Eric Wasiolek

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The Problem with Neuroscience

Philosophical Papers - April 2, 2019

Before engaging in my brief diatribe here, I should establish my credentials.  I am a neuroscientist.  I did advanced neuroscientific research at Grinnell college and my Masters Thesis in Computational Biology was a computational neuroscience project.

Here’s the problem.  Despite the progress that neuroscience is making in some important sense it is making hardly any progress at all.  It still hasn’t the slightest idea what neuro-scientifically consciousness is.  I will say more about this later.  And in terms of mapping cognitive functions to brain areas, there is only some gross information, on the order of, these 80,000 neurons are activated during a certain cognitive task versus these other 80,000 neurons activated in another cognitive task.  Recording will get better, but what you want is a CIRCUIT DIAGRAM of neural circuits, this neural circuit does this brain or cognitive function, etc.… We have nothing like this.  We are still back at the “jungles” of Cajal, where we have large numbers of neurons connected by much larger numbers of synapses, and yet we can’t resolve this network (or as in my computational neuroscience project, graph) into individual neural circuits that perform specific functions.  I have yet to see that sort of information from neuroscience even in the simplest organisms.  Take my C Elegans, 902 neurons and less than 4000 synapses.  I created a graph or computational network of this.  Yet, it was not resolved or resolvable into neural circuits that perform simple feeding functions, mating functions etc.… it just remained a Cajal jungle of neurons represented as a graph.  Neuroscience eventually should be able to produce electrical engineering type circuit diagrams of specific cognitive functions, it is so far from this that I have to laugh.  And here’s the rub.  Even if someday we have an electrical engineering circuit level description of the neural-synaptic network, it still tells us NOTHING about consciousness.  I.e., we might learn what neural circuits are involved in specific cognitive tasks, but why those tasks are conscious tasks, we will still have NO IDEA!

I became dismayed with neuroscience and the lack of progress it is making on all of the important questions about cognition and consciousness, and hence turned to Philosophy of Mind and the Mind-Body or Mind-Brain problem as at least a reasonable delineation of what the various relations between a mind (cognitive tasks and consciousness) and brain may be.

I’m a scientist and a philosopher in pursuit of the truth, and hence remain very critical of science.

As a result of my discussion on the shortcomings of neuroscience with Raymond, I have the following to say.  It may well be the case that cognitive tasks are not explained so much by neural circuits as they are by programs (we’ll suppose a program is a set and sequence of electrochemical firings in different configurations of neurons) that may be distributed over a number of groups of neurons.  I.e., this is the theory that the mind is more like a software program running on the hardware of the neural circuitry, moreover it may be like a distributed processing program where electrophysiological events in different parts of the brain coordinate their activities to accomplish a cognitive task.  We are not anywhere near the point yet where we can correlate a set of electrophysiological events (firings down neurons and across synapses) with a cognitive task, but that may be more the way to go than the neural circuitry idea.  We know that the brain has a certain amount of neuroplasticity, which means functions or cognitive tasks may be taken over by other parts of the brain, indicating that the cognitive task is not necessarily specifically bound to one locus.  This tends to support more the software model of the mind.  Neuroplasticity only goes so far, however, as there do seem to be locuses for certain tasks.  Take linguistic processing, this seems to be in the left parietal cortex or Wernicke’s and Broca’s area.  However, when some linguistic processing is lost, as due to a stroke, there can be partial takeover and recovery by other (perhaps similar) areas of the brain.  So, the exact relation between the software (what I am calling electrophysiological firings) and hardware (neural circuits, i.e., combinations of neurons and synapses) is not exactly clear.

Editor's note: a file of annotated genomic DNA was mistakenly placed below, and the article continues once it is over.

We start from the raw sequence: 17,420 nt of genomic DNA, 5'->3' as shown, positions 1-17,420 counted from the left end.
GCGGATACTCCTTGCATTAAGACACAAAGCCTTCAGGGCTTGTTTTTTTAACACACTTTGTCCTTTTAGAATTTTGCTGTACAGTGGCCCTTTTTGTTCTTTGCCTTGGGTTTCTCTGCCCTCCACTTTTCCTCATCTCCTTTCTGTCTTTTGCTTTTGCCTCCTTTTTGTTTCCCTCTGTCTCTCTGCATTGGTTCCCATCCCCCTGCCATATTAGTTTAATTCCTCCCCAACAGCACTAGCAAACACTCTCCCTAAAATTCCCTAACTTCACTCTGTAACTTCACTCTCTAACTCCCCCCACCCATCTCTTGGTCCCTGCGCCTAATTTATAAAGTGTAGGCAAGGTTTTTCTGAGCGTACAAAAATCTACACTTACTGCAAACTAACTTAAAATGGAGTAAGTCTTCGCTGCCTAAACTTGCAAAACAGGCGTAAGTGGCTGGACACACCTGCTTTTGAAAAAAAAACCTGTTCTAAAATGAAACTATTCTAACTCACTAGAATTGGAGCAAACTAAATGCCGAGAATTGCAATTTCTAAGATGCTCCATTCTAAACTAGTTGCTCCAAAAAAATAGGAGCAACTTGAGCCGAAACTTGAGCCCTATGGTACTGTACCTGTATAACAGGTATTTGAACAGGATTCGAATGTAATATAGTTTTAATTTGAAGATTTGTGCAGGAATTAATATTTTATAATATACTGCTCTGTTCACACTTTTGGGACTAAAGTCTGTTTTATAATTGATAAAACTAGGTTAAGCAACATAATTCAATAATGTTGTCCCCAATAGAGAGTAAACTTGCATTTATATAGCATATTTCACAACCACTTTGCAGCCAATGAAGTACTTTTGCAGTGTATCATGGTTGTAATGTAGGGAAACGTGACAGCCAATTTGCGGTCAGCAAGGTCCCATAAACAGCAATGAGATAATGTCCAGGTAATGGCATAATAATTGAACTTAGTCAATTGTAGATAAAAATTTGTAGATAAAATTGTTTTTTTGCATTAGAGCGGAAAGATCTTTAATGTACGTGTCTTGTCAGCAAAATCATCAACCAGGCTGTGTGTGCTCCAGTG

Raymond and I also had some discussion on various theories of the relation between mind and brain.  Many brain scientists are calling consciousness and mind emergent neural properties, which Raymond was quick to remind me doesn’t equate with epiphenomenalism.  Also, Georges Rey’s work in relating Chompskian deep structures to his theory of mind (and I would like to see neurophysiologists relate Chompskian deep structures to Broca’s and Wernicke’s areas) was discussed by Raymond and me.  Finally, I said if anomalous monism is correct the inability to bring mental phenomena under physical law is going to create a great problem for neuroscience to try to give a complete neural description of mental events.

Copyright Eric Wasiolek April 2, 2019

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